- The turn spot does it’s job admirably. In my experience, the turns with the Waves are a bit worse than with ballet slippers but better than socks (better than sweaty and dirty socks, at any rate, and they are bound to become sweaty and dirty eventually). If, however, the foremost part of the sole bears weight, it acts as an efficient brake for your turn. I can do singles in the Waves, but doubles always end in skipping. Keep in mind that I am not the very best of turners, so it might work out differently for you.
- That same foremost part of the sole can screw up your tendus and ronds de jambe, but only if you are like me and don’t properly carry the working leg. The sole does not glide too easily, so you may encounter unexpected resistance (followed by unexpected arm waving for balance and unexpected falling over if you’re having a particularly bad day). If you don’t suck at tendus, you shouldn’t have any problems whatsoever.
- That very same foremost part of the sole does guarantee that you will not slip or slide when that is not your intention. I was a bit concerned about wearing shoes with a big glidy thing at the bottom, since I have a history of forgetting how to walk and falling over, preferably down flights of stairs. My fears were unsubstantiated: I had absolutely no problems with the Waves during warm-up, technique or choreography. They have much more grip than ballet slippers, so you won’t find yourself accidentally overstretching.
- Speaking of stretching: If you want to do full splits, the Waves are not the best choice of footwear. While the sole slides well when needed, the pleather top only does so very reluctantly. If you force it, you will be rewarded with a loud squeak. The Waves also squeak if you draw them against each other too forcefully, for example during a rond-de-jambe. If you can gauge the force, you can avoid the sound.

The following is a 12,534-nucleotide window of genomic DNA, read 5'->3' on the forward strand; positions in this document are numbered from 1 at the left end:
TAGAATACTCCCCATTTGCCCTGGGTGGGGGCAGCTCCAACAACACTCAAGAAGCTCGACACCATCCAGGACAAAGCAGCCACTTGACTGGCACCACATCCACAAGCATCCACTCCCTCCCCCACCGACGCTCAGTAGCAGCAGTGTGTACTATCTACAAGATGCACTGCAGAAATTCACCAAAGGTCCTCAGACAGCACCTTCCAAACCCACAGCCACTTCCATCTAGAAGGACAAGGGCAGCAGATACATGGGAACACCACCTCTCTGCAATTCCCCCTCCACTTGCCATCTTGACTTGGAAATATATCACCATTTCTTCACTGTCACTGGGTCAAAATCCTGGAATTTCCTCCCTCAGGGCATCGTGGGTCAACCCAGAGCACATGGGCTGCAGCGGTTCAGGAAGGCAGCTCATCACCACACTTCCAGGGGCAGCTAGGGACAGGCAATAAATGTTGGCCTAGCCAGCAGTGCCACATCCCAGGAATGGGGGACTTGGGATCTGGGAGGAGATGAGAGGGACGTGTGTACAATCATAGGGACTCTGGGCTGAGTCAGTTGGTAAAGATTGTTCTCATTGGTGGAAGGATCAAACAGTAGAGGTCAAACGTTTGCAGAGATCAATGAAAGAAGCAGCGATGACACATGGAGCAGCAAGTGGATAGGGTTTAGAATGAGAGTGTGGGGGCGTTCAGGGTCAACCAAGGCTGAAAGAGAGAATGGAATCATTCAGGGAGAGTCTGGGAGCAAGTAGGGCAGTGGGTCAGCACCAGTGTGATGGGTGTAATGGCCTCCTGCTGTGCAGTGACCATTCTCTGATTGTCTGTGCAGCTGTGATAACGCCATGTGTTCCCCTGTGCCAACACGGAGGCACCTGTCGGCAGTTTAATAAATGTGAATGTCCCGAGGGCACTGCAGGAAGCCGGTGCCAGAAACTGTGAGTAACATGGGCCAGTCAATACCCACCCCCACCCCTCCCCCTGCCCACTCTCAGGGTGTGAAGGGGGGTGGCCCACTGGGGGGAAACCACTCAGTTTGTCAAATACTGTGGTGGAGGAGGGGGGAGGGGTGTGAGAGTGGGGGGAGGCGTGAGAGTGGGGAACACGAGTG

Dance styles: I only wear the Waves in jazz class. Ballet is fairly easy on my heel and of course ballet slippers are preferable unless there is a medical reason to wear the sneakers. The Waves would generally do great in modern, but not during floorwork. They are not bulky as sneakers go, but they are bulkier than nothing and, as I mentioned, the top and sides do not play well with the floor. Plus, modern is modern. You do not dance it in shoes unless you have medical reasons. The Waves do great in hip-hop, but hip-hop can be danced in any sneaker and the flexibility of the Waves is kind of wasted on it.
I have furthermore heard or read of Waves and other dance sneakers being worn for ballroom, Latin and Irish, particularly for long rehearsals or when recovering from an injury, as well as by ballet instructors (thanks to Asher of danseur ignoble fame for that info). They are also often used for fitness classes like Zumba.
In which dance classes have you encountered or been asked to wear dance sneakers?
PS: I have seen the question whether these can be worn as street shoes a couple of times around the internet. Do not wear the Waves as street shoes. These shoes were made for dancing. I do not know how the sole would hold up to the great outdoors. I do know from painful experience that while the arch support supports your foot well enough, it does not protect it. Stairs can seriously hurt in split-sole sneakers and so can kerbs, thresholds, stones and broken glass.
PPS: Thanks to my mom for taking the photos!